To avoid the vicious drama triangle we can use assertiveness, leaving the rescuer, victim and prosecutor roles behind us. If assertiveness is unfamiliar territory for you then fear not, the basic principles of assertive behaviour are very straight forward. When being assertive there are four key points to address:

 

  1. Acknowledge what has been said. E.g. use statements like ‘I understand’ and ‘I understand what you have said’. 
  2. State the facts about the situation using non-biased language. E.g. ‘It was a gift from everyone’. 
  3. State the impact the situation has had on you, avoiding divisive words like ‘really’, ‘very’ or ‘you’. E.g. I found your statement hurtful and offensive’. 
  4. State what future action you would like to be taken. E.g. ‘I would appreciate it if you could refrain from saying statements like that to me in future’.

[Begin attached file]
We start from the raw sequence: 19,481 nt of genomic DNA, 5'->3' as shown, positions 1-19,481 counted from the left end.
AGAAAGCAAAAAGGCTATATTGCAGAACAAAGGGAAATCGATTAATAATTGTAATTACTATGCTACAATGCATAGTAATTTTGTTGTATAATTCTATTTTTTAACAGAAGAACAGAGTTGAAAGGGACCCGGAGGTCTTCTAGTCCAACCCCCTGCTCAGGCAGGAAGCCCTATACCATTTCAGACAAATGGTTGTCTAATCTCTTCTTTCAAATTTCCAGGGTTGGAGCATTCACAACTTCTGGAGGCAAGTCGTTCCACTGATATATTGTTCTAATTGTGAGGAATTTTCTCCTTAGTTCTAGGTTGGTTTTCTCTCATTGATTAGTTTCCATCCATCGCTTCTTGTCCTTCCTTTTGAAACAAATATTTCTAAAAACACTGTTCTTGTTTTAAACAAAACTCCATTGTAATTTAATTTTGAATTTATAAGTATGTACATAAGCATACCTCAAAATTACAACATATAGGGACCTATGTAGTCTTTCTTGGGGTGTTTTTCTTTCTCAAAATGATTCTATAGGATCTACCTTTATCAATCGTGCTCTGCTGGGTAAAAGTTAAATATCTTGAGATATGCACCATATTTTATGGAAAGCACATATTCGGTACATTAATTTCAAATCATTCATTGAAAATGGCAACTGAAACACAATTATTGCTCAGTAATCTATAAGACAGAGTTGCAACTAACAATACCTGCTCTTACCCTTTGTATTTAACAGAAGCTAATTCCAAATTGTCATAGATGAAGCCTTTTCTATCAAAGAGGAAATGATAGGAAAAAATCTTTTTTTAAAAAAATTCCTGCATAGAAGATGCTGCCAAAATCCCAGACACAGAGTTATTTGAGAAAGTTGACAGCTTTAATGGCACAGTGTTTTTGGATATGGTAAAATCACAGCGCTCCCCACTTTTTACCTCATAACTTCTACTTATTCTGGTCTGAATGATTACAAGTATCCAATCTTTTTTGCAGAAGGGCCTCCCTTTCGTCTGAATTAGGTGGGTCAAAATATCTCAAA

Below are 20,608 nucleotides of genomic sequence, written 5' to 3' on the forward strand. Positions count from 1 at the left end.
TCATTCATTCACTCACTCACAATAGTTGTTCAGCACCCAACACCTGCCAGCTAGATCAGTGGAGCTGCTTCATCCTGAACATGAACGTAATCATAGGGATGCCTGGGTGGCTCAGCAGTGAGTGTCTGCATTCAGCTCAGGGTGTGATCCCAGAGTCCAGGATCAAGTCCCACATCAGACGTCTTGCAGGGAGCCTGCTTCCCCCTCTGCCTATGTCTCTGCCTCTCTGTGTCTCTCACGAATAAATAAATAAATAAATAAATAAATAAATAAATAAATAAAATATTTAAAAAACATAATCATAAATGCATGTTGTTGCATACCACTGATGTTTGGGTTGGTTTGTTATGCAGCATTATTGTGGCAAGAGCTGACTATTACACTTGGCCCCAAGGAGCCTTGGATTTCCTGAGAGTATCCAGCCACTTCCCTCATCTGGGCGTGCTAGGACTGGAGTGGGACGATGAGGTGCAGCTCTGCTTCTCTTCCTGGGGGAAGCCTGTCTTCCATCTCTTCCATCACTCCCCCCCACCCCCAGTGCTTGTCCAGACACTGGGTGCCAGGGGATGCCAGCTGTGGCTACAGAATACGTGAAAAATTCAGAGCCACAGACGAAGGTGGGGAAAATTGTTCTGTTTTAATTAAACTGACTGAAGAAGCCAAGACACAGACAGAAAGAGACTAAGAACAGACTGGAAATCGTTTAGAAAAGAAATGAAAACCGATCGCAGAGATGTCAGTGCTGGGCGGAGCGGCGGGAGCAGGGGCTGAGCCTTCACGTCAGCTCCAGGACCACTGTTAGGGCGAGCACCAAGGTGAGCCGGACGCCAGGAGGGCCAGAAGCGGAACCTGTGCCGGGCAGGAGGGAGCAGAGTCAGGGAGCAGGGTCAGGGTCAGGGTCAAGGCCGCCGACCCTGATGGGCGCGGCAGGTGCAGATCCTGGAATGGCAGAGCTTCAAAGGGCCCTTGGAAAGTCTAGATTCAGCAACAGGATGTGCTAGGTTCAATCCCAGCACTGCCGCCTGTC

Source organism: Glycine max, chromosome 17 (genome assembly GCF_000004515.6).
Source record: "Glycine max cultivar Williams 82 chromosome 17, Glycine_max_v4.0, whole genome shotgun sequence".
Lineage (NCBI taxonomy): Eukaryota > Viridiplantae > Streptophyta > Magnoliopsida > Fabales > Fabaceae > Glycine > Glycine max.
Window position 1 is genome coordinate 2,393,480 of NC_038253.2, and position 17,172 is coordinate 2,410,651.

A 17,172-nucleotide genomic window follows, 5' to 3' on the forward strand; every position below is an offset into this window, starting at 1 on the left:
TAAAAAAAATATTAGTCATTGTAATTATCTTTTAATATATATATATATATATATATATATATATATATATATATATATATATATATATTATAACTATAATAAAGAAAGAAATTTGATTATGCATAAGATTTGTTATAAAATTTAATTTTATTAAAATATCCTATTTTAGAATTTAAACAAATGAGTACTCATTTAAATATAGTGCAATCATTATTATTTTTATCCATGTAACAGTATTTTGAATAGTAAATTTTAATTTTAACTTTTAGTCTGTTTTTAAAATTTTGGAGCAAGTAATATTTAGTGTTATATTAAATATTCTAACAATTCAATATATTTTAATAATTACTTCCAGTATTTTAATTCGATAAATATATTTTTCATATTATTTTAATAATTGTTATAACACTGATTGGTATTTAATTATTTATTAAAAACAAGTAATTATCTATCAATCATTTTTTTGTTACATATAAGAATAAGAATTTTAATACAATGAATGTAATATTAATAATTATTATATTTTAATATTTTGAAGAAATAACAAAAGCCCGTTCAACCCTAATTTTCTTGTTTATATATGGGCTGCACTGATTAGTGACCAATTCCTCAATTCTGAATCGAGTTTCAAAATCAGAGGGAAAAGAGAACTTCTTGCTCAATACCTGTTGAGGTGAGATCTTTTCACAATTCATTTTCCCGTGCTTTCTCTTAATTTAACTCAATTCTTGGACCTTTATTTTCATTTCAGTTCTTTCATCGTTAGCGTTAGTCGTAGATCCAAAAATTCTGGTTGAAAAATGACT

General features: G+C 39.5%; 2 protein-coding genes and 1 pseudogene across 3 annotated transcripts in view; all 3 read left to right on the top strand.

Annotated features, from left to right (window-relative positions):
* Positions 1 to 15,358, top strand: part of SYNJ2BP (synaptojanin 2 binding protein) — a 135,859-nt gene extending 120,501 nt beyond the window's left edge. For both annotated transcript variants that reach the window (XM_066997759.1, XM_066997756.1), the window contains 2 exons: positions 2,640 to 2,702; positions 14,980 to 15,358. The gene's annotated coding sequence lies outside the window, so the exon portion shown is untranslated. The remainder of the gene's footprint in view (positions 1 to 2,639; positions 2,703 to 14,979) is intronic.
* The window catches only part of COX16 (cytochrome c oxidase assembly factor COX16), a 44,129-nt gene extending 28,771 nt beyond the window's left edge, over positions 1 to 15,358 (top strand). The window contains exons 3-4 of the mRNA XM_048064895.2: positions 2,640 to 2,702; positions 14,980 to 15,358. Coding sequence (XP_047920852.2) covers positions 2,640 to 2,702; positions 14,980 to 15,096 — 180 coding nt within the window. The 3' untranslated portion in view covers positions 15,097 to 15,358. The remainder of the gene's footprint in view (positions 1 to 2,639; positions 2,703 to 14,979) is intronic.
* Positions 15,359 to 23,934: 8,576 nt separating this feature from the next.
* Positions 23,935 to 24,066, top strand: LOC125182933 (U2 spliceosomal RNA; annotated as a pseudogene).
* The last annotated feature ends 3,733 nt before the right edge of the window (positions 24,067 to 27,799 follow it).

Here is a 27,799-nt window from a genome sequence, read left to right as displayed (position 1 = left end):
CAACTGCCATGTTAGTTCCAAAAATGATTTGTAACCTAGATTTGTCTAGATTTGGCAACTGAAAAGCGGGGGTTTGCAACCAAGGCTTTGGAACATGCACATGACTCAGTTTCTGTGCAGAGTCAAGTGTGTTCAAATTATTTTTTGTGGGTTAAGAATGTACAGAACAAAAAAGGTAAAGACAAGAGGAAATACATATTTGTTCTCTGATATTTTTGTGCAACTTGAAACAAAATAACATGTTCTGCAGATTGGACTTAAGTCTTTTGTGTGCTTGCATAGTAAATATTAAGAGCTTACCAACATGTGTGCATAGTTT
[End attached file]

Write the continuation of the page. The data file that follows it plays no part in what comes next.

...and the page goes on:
If you would like to explore assertiveness in more depth, please refer to April’s series ‘How to free yourself and assert your rights’ which lists our intrinsic rights – the foundations for our most basic boundaries and May’s series ‘Assertiveness: A journey worth taking’ for more of an in-depth look into behaving assertively.

 

In reality, many players in the drama triangle are so entrenched in their roles they are reluctant to stop. In preparation for my coming up against resistance I role played with my psychologist. I then decided that if I faced any confrontation I would very calmly say ‘I will discuss this issue with you when you can speak calmly and treat me with consideration and respect.’

 

Next week, the benefits we reap when reacting to the drama triangle assertively.

 

How do you feel about asserting yourself to avoid drama? Do you have any fears or concerns? Please comment and share your experiences with our community to gain insight, encouragement and support.

 

Exercises:

 

  1. Choose a situation where you find yourself in the drama triangle and write down how you would assertively state the facts, state the impact and state what you want as described above.
  2. Read Mays series ‘Assertiveness: A journey worth taking’ and role play with someone close to you how you will assert yourself, trying to use the broken record technique, negative assertion and negative enquiry where necessary.